Late Supreme Court Justice Thurgood Marshall’s Wife “Cissy” Dies at 94
The widow of the late Supreme Court Justice Thurgood Marshall, Cecilia “Cissy” Suyat Marshall, died Tuesday, aged 94.
Marshall’s spouse, a civil rights lawyer who fought Brown v. Board of Education, became the high court’s first black justice in 1967. He resigned from the high court in 1991 and died at age 84 in 1993.
Hawaii-born Cecilia Suyat She relocated to NYC and studied stenography at Columbia University at night. In 1948, a job agency placed her at the NAACP.
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In a 2016 interview, she claimed, “The clerk spotted my dark complexion, and she referred me to the national headquarters of the NAACP. She referred me to the NAACP for my first job for that reason. I appreciate her because without her, I wouldn’t have learned about racial issues.”
On Oct. 2, 1967, Supreme Court Associate Justice Thurgood Marshall, right, watches his first day on the bench with his family. Marshall’s wife, Cecilia, 11-year-old Thurgood Jr., and 9-year-old John are from left.
Met at NAACP
“Having been born in the Hawaiian Islands, we never had those racial difficulties, and so working with the NAACP opened my eyes,” said Filipino-American Suyat. She met her husband at the NAACP.
She represented the Groveland Four, four young black males wrongly convicted of raping a white lady in Florida, among other instances. She assisted Marshall in taking notes and typing briefs for the Brown v. Board of Education lawsuits in 1952 and 1953.
She subsequently remembered the Brown celebration.
“I don’t know about you fools,” Marshall said amid the celebrations. “Our task begins.”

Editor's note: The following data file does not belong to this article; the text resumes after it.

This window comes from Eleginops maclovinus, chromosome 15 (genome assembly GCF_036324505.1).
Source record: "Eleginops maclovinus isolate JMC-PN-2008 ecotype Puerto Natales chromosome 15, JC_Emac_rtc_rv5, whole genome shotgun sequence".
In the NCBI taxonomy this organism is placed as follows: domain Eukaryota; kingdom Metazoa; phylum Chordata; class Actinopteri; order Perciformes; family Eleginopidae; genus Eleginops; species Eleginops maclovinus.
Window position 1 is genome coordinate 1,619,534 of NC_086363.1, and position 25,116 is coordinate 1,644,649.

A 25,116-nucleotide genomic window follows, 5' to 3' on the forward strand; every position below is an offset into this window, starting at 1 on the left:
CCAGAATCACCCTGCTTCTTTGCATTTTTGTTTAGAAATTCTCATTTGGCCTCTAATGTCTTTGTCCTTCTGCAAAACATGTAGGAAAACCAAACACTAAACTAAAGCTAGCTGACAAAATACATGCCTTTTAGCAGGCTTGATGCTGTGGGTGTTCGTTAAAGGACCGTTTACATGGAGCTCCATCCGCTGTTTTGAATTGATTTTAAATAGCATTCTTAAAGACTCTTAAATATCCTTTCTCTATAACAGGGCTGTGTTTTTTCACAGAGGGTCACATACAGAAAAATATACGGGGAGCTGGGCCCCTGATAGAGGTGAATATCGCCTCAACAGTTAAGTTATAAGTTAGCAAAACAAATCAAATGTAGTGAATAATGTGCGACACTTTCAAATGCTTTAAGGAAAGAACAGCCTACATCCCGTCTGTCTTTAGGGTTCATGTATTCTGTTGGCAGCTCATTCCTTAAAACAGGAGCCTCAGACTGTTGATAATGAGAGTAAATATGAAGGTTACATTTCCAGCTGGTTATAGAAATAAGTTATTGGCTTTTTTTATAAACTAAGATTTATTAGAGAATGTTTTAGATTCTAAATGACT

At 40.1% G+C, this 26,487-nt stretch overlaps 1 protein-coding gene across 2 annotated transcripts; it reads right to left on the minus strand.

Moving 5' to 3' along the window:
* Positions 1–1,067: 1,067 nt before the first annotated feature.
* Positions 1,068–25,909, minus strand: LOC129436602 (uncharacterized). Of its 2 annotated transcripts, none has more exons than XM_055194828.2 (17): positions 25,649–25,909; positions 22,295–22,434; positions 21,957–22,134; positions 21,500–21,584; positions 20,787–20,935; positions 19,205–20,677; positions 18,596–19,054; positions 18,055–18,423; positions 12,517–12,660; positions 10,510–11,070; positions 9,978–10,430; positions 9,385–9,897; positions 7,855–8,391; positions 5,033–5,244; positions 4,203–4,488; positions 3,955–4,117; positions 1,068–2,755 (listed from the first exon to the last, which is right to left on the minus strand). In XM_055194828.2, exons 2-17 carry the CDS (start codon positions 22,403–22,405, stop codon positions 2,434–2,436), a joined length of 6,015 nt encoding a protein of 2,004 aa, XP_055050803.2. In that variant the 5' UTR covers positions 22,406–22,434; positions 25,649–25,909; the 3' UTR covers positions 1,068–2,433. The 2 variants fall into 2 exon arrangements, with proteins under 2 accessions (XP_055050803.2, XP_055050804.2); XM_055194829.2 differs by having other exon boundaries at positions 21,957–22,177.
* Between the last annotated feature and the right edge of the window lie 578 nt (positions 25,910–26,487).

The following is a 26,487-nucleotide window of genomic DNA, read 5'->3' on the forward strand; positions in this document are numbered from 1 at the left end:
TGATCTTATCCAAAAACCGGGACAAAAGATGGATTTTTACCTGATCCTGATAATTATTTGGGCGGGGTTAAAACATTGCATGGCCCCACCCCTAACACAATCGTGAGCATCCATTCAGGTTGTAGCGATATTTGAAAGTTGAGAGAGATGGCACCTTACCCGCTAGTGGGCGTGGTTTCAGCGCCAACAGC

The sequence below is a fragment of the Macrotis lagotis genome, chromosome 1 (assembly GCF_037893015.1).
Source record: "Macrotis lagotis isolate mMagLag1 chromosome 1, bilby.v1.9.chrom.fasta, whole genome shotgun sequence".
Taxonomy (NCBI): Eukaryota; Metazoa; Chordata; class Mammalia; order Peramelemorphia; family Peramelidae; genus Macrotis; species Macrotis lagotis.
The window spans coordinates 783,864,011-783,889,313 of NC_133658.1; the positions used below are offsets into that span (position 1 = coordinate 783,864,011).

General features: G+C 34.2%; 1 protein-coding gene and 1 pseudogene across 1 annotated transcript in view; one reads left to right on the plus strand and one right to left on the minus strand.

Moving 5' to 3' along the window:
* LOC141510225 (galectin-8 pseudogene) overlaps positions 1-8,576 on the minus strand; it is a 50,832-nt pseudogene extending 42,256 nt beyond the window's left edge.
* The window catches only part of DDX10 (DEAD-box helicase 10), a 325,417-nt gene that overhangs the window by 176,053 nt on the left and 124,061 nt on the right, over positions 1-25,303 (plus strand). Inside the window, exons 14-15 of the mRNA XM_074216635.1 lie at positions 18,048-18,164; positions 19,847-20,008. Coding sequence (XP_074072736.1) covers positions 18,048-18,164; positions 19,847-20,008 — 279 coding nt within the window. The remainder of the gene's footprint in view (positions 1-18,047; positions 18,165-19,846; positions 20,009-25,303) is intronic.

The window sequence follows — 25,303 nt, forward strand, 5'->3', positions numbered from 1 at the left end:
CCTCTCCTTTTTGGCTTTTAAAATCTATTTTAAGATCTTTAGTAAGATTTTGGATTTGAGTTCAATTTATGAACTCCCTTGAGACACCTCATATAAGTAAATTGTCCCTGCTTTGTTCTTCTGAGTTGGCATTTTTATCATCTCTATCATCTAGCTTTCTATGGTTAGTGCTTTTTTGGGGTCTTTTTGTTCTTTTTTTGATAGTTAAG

Marshall’s first wife, Vivien Burey, died of cancer in 1955. He married Suyat later that year.
After Marriage, Quit the NAACP
She stated the marriage nearly didn’t happen—not because of their 20-year age gap. She worried about being labelled “a foreigner” by many people.
“When Thurgood offered, I answered, ‘No way,'” she remarked in 2013. “I’m marrying you,” he said. “I’m not marrying the nation, and they’re not marrying me.”
Thurgood and John were their sons. In Loving v. Virginia, the Supreme Court struck down interracial marriage bans in 16 states immediately before Marshall arrived.
John Roberts said that Cissy Marshall was a “vibrant and devoted member of the Court family” who went to many court events.
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He wrote. “She had an easy sense of humour that could be saucy—in a proper situation, of course.”
“Every clerk to Justice Marshall earned a kind of bonus: the steady affection and support of his wife Cissy,” wrote Justice Elena Kagan.
The Supreme Court said funeral preparations were pending. Thurgood Marshall was interred with other former justices at Arlington National Cemetery in Washington.